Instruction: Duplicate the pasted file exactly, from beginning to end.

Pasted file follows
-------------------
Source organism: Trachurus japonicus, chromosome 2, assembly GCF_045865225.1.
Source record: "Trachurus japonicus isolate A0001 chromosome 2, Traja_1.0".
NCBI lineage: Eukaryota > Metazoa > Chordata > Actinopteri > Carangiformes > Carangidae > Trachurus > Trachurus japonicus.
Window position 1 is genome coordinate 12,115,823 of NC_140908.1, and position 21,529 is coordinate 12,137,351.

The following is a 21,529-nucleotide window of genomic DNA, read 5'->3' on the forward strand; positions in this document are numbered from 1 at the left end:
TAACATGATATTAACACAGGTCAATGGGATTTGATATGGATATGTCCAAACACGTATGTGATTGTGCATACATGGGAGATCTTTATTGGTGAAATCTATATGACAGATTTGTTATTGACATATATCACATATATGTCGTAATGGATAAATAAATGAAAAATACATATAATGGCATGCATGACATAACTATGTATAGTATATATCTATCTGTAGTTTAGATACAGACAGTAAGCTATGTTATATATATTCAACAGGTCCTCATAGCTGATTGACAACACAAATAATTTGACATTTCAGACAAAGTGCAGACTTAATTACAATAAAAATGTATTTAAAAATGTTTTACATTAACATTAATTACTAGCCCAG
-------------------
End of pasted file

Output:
Source organism: Trachurus japonicus, chromosome 2, assembly GCF_045865225.1.
Source record: "Trachurus japonicus isolate A0001 chromosome 2, Traja_1.0".
NCBI lineage: Eukaryota > Metazoa > Chordata > Actinopteri > Carangiformes > Carangidae > Trachurus > Trachurus japonicus.
Window position 1 is genome coordinate 12,115,823 of NC_140908.1, and position 21,529 is coordinate 12,137,351.

The following is a 21,529-nucleotide window of genomic DNA, read 5'->3' on the forward strand; positions in this document are numbered from 1 at the left end:
TAACATGATATTAACACAGGTCAATGGGATTTGATATGGATATGTCCAAACACGTATGTGATTGTGCATACATGGGAGATCTTTATTGGTGAAATCTATATGACAGATTTGTTATTGACATATATCACATATATGTCGTAATGGATAAATAAATGAAAAATACATATAATGGCATGCATGACATAACTATGTATAGTATATATCTATCTGTAGTTTAGATACAGACAGTAAGCTATGTTATATATATTCAACAGGTCCTCATAGCTGATTGACAACACAAATAATTTGACATTTCAGACAAAGTGCAGACTTAATTACAATAAAAATGTATTTAAAAATGTTTTACATTAACATTAATTACTAGCCCAG